Believe it or not, the idea that cannabis might enhance night vision is not a very recent one. One report on the matter was published about 25 years ago and another has been out for more than a decade.
The first study that was done was published by the pharmacologist M. E. West of the University of the West Indies in Kingston, Jamaica. In the study, West wrote about how local fisherman seemed to have “an uncanny ability to see in the dark”, resulting in what he thought to be superior boat navigation skills through the coral reefs. What the majority of these fishermen had in common was that they consumed some form of cannabis – either by smoking it or drinking rum that contained leaves and stems.
“It was impossible to believe that anyone could navigate a boat without a compass and without light in such treacherous surroundings,” West said, after observing a fishing crew at work one night. He said he was convinced that the cannabis resulted in far better night vision than he had, and that a “subjective effect was not responsible.”
West’s study, and others like it, indicated that more CB1 protein receptors are located in the eye than in the brain for cannabinoids to bind to. As interesting as these studies were, and still are, they offer little else to explain the physiology of the effect cannabis may have on night vision.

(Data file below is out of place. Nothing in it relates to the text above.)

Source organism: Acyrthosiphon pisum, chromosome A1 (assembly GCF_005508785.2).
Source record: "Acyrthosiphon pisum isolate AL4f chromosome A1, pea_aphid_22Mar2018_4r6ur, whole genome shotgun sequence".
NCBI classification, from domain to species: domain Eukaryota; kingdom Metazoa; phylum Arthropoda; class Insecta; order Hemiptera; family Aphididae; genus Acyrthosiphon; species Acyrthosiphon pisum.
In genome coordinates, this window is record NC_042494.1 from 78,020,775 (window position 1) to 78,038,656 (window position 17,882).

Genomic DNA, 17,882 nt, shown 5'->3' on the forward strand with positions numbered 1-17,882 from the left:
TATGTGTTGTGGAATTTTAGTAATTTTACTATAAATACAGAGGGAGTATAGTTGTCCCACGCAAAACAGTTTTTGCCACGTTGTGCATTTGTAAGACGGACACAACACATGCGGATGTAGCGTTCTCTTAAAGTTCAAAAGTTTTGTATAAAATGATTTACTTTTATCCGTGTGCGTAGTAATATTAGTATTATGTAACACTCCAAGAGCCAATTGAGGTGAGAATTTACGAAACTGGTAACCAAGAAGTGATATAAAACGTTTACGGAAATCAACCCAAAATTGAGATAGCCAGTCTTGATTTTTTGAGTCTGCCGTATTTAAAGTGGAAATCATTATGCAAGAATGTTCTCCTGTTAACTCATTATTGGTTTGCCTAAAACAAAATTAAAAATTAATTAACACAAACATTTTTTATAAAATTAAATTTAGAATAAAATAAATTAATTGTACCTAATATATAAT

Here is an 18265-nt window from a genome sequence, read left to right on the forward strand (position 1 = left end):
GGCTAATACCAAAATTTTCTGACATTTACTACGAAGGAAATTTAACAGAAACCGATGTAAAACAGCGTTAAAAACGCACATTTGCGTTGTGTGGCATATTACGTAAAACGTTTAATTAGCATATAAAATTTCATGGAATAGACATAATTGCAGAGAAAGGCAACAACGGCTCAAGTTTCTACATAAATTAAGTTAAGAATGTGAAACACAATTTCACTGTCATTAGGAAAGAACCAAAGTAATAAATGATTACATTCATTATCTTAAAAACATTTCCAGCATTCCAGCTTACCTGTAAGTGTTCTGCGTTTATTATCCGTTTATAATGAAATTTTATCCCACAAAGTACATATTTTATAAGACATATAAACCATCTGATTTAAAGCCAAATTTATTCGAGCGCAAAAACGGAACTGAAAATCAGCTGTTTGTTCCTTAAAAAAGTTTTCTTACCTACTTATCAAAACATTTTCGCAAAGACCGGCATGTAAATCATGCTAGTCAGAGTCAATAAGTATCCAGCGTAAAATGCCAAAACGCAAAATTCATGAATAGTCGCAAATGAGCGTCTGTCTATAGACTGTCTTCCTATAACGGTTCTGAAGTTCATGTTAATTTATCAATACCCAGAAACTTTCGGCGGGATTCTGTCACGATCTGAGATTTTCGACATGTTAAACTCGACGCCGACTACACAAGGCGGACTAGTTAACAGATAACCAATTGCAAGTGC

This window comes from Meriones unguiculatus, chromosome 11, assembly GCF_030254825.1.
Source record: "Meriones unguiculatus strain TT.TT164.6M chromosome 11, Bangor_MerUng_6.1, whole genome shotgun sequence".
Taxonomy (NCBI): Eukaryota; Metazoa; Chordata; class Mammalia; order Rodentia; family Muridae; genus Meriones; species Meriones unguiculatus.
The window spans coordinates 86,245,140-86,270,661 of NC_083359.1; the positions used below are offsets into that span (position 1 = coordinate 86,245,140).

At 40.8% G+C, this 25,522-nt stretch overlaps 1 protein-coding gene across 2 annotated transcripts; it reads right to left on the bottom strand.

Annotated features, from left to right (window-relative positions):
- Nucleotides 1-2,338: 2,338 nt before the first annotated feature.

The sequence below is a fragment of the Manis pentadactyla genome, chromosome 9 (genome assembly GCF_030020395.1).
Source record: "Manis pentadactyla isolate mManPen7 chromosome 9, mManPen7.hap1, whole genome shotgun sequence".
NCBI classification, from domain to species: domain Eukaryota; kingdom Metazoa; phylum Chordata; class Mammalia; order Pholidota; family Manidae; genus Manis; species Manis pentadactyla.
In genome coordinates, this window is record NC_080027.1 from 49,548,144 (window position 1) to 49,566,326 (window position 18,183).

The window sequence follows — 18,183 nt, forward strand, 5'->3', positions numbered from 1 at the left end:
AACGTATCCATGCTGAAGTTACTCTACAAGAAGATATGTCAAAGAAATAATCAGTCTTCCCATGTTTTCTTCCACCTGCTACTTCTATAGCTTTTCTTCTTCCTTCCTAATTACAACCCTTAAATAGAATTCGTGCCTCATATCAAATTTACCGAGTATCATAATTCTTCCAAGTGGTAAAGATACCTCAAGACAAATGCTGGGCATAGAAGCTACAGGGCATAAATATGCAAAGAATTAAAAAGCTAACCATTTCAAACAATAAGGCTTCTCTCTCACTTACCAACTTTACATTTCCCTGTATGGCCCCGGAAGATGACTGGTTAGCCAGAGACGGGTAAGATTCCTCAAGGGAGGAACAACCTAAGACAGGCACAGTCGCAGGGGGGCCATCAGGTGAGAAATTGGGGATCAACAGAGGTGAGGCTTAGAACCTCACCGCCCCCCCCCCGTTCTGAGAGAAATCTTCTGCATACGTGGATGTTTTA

The desire to better understand the impact cannabis may have on night vision is what drove researchers from the Montreal Neurological Institute in Canada to recently publish a study in the journal of eLife. The research team tested a synthetic form of a cannabinoid on the eye tissues of African clawed toad tadpoles, using microelectrodes to measure how the tadpoles’ eye cells responded to light.
The eye cells of the tadpoles responded more rapidly to bright and dim light. In addition to the cannabinoids binding with the CB1 receptors, the researchers wrote that a protein called NKCC1 was inhibited. This protein reportedly brought chloride ions in and out of the eye cells, improving electrical potential.
“Overall, these experiments show that cannabinoids reduce the concentration of chloride ions inside the retinal ganglion cells, making them more excitable and more sensitive to light,” The Guardian reported.
It would obviously be of interest to test a natural form of cannabis on humans to see if improved night vision after ingestion is a real thing. Of course, cannabis prohibition prevents most of the further study needed on the plant medicine. This interesting story is yet another example of how those antiquated laws are holding us back from fully discovering the vast array of potential benefits of cannabis.